3. Female member as Karta:

The following passage from Mayne's "Hindu Law and Usage"[5] deals with coparceners, “The question in each case will be, who are the persons who have taken an interest in the property by birth. The answer will be, that they are the persons who offer the funeral cakes to the owner of the property, that is to say, the three generations next to the owner in unbroken male descent.”

It clearly states that the male members, who traditionally have offered the funeral cakes to their ancestors, would by birth have rights in the coparcenary property i.e. right of survivorship. Thus, according to the passage, female members of the family are barred from possessing the right of survivorship. Females though have the right to maintenance.

On the other hand, Courts in India have given diverse views regarding this:

  1. C.P. Berai v. Laxmi Narayan[6] - It was held that a widow could be a karta in the absence of adult male members in the family. It was said that the true test is not who transferred the liability of being the karta, but whether the transaction was justified by necessity.
  2. Sushila Devi Rampura v. Income tax Officer[7] - It was held that where the male members are minors, their expected guardian is their mother, who can represent the HUF for the purposes of assessment and recovery of income tax.
  3. CIT v Seth Laxmi Narayan Raghunathdas[8] - While considering an issue as to whether a widow can be Karta of her husband's HUF, the court held that a widow was capable of becoming the Karta of the Hindu Undivided Family, which consists of herself along with her two minor sons. It is notable that the High Court observed that there was no legal prevention/ embargo against the mother being the de facto manager of the HUF. The court reasoned that since in Dayabhaga Law a widow may be a coparcener then she may even be the Karta of the family particularly if she is the only member sui juris left in the family. For Mitakshara Law, where along with male coparcener a female may not be a coparcener because she does not possess the right of survivorship, the court observed that this right or the status of a coparcener is not a requisite for being the Karta of a joint Hindu family to which she has been admitted to.
  4. CIT v Seth Govindram Sugar Mills [9] - The Supreme Court  held that a widow cannot be Karta of the HUF, though she can be a manager/ karta of an HUF for the Income-tax assessment.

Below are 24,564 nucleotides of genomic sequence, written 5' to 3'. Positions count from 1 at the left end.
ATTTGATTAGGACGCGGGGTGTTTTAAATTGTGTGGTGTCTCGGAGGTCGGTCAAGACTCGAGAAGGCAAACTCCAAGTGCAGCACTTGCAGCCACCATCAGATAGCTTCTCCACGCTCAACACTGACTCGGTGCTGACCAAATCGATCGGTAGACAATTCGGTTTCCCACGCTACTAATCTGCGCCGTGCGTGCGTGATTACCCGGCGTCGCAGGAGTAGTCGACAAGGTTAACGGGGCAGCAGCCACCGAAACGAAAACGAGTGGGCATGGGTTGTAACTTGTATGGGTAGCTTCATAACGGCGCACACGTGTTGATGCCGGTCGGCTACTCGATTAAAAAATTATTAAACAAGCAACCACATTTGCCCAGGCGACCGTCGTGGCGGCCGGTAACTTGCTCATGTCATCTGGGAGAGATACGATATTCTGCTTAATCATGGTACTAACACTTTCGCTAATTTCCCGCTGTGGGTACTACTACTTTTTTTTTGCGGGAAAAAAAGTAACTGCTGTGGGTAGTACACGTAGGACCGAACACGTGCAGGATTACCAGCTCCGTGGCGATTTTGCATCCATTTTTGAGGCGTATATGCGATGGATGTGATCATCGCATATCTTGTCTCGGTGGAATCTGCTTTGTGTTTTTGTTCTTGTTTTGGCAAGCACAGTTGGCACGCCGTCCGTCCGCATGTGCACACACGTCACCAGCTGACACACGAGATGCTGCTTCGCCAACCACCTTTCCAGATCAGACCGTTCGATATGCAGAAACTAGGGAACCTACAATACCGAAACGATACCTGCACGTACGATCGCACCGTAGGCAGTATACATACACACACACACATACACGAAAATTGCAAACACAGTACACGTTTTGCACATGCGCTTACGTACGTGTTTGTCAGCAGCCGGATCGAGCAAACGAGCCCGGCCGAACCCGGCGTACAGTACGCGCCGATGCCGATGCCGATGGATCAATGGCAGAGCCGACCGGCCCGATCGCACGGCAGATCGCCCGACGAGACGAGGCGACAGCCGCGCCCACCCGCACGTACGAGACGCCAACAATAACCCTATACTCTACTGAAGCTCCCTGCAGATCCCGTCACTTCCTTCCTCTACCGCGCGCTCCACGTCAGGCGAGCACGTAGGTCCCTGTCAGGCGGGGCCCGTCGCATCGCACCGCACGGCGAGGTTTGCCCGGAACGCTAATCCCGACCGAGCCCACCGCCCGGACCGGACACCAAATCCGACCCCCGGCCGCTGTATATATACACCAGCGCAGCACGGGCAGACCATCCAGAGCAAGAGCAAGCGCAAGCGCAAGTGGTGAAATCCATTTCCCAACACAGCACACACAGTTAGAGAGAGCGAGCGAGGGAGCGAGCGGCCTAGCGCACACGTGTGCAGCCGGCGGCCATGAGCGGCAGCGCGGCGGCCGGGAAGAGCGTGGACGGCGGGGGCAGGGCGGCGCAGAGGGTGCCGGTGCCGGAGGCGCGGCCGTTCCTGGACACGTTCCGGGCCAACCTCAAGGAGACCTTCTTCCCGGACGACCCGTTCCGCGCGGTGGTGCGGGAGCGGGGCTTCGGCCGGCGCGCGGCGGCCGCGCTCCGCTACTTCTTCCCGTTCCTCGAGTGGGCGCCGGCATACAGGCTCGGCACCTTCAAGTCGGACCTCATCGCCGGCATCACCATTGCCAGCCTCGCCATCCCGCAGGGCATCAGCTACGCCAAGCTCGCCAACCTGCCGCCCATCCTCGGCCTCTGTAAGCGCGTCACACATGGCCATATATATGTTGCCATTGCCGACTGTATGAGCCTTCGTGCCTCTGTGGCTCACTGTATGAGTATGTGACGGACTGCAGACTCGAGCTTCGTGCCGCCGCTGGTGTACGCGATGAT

Change in Law

In 2000, the 174th report of the 15th Law Commission recommended many amendments to correct the discrimination against women, which was the key issue before the commission, and this was the foundation for the Hindu Succession (Amendment) Act, 2005.

Hindu Succession (Amendment) Act, 2005 turned the daughters of a family, who are governed by Mitakshara Law, coparceners in the HUF property and further gave them the right of survivorship via amended Section 6 (1) (a) and (b) of Hindu Succession Act, 1956. This amendment gave them equal rights as the sons.

Although the 2005 amendment provides equal rights to daughters in the coparcenary as compared to the sons, an important question was still left unanswered - Can women or daughters be allowed to become managers or karta of the Hindu Undivided Family?

The landmark Delhi High Court judgement in Mrs. Sujata Sharma v Shri Manu Gupta[10] has, after the 2005 amendment to Hindu Succession Act, 1956 (the “HSA”), brought the next step to realising equality of women in the Hindu Undivided Family. The court found that while females have equal rights to HUF property (post HSA), they also have the right to manage the same property as Karta. Also, the court found no restrictions regarding a female Karta in Section 6, HSA.

Thus, after demise of the father in a HUF, if the eldest is a daughter then she becomes the Karta of that same HUF, with the mother and siblings (if any) as members of the HUF.